Qualifying Hadoop on different platforms
Currently Hadoop is only used at scale on RHEL + Sun JVM, because that is what Yahoo! run their clusters on, and nobody else is running different platforms in their production clusters -or if they are, they aren't discussing it in public.
- It would be interesting to start collecting experiences with running Hadoop on other platforms -different Unix flavours in particular, even if this is not a formal pre-release process.
- Windows and OS/X support Hadoop, reluctantly, with Windows being the most reluctant. Nobody admits to using Windows in production, and it may not get tested at any serious scale before a release is made.
What would it take to test Hadoop releases on different operating systems? We'd need clusters of real or virtual machines and then run any cluster qualification tests on them; publish the results. This would not be a performance game; throughput isn't important, it's more "does this work on a specific OS at 100+ machines"?
Exploring the Hadoop Configuration Space
There are a lot of Hadoop configuration options, even ignoring those of the underlying machines and network. For example, what impact does blocksize and replication factor have on your workload? What different network card configuration parameters give the best performance? Which combinations of options break things?
When combined with IaaS platforms, the configuration space gets even larger.
Manually exploring the configuration space takes too long; currently everyone tries to stick closed to the Yahoo! configurations which are believed to work -whenever someone strays off it, interesting things happen. For example, setting a replication factor of only 2 found a duplication bug; running Hadoop on a machine that isn't quite sure of its hostname shows up other assumptions as things you can not rely on.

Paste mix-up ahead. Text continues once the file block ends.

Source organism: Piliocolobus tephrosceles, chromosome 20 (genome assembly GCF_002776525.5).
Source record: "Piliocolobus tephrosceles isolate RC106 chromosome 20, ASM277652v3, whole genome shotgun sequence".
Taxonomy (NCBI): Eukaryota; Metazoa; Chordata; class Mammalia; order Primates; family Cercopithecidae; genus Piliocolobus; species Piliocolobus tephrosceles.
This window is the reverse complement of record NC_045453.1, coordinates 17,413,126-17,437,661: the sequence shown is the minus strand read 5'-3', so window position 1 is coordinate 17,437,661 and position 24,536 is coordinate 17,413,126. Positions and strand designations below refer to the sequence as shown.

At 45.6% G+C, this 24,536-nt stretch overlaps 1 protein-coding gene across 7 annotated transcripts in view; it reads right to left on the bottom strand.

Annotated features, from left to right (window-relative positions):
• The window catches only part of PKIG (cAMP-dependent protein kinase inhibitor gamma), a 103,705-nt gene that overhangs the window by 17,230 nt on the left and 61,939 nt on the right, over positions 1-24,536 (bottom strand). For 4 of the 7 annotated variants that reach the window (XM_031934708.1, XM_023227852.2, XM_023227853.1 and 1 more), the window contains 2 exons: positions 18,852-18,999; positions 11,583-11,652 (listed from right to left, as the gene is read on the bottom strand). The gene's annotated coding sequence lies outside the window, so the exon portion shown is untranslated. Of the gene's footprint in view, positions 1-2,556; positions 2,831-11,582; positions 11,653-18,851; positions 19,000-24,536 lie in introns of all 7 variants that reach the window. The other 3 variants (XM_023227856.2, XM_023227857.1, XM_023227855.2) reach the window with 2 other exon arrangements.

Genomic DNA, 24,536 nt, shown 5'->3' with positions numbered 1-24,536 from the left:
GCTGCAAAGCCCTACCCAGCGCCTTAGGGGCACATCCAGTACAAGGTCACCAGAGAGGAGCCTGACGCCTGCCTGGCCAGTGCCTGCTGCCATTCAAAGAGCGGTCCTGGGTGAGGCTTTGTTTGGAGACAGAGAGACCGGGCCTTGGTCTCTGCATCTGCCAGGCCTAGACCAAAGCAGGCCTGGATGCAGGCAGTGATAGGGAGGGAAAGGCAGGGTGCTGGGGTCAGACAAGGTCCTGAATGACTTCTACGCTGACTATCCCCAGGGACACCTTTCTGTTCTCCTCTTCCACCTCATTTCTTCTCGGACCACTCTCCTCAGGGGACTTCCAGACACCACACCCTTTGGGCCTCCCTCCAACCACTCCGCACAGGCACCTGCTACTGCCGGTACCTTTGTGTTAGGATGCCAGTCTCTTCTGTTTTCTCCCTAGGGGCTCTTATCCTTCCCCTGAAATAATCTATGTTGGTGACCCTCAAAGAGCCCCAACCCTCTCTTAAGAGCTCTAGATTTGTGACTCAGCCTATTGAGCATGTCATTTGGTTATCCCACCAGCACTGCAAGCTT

There is existing work on automated configuration testing, notably the work done by Adam Porter and colleagues on Distributed Continuous Quality Assurance
- (Steve says) in HP we've used a Pseudo-RNG to drive transforms to the infrastructure and deployed applications, this explores some of the space and is somewhat replicable.
Proposal: Make this a research topic, pull in the experts in testing, and give encouragement to work on this problem. Offering cluster time may help.
Testing applications that run on Hadoop
This was goal of Alex's Circus prototype: something to make it easier for you to be confident that your code will work.
Testing changes to Hadoop, fast
Hadoop unit/functional testing is slow with MiniMR/MiniDFS cluster setup and teardowns per test. This could be addressed by having more Mini cluster reuse, but it could be even faster if people could push out newly compiled JARs and test them at scale.
Testing Hadoop Distributions
This is a problem which Cloudera and others who distribute/internally package and deploy Hadoop have: you need to know that your RPMs or other redistributables work.
It's similar to the cluster acceptance test problem, except that you need to create the distribution packages and install them on the remote machines, then run the tests. The testing-over-IaaS platforms use cases are closer.
- Testing RPM upgrades from many past versions is tricky.
Simulating Cluster Failures
Cluster failure handling -especially the loss of large portions of a large datacenter, is something that is not currently formally tested. There are big fixes that go into Hadoop to test some of this, but loss of a quarter of the datanodes is a disaster that doesn't get tested at scale before a release is made.
- Network failures can be simulated on some IaaS platforms just by breaking a virtual link
- Forcibly killing processes is a more realistic approach which works on most platforms, though it is hard to choreograph
Proposal: Any Infrastructure API ought should offer the opportunity to simulate failures, either by turning off nodes without warning, or (better) breaking the network connections between live nodes.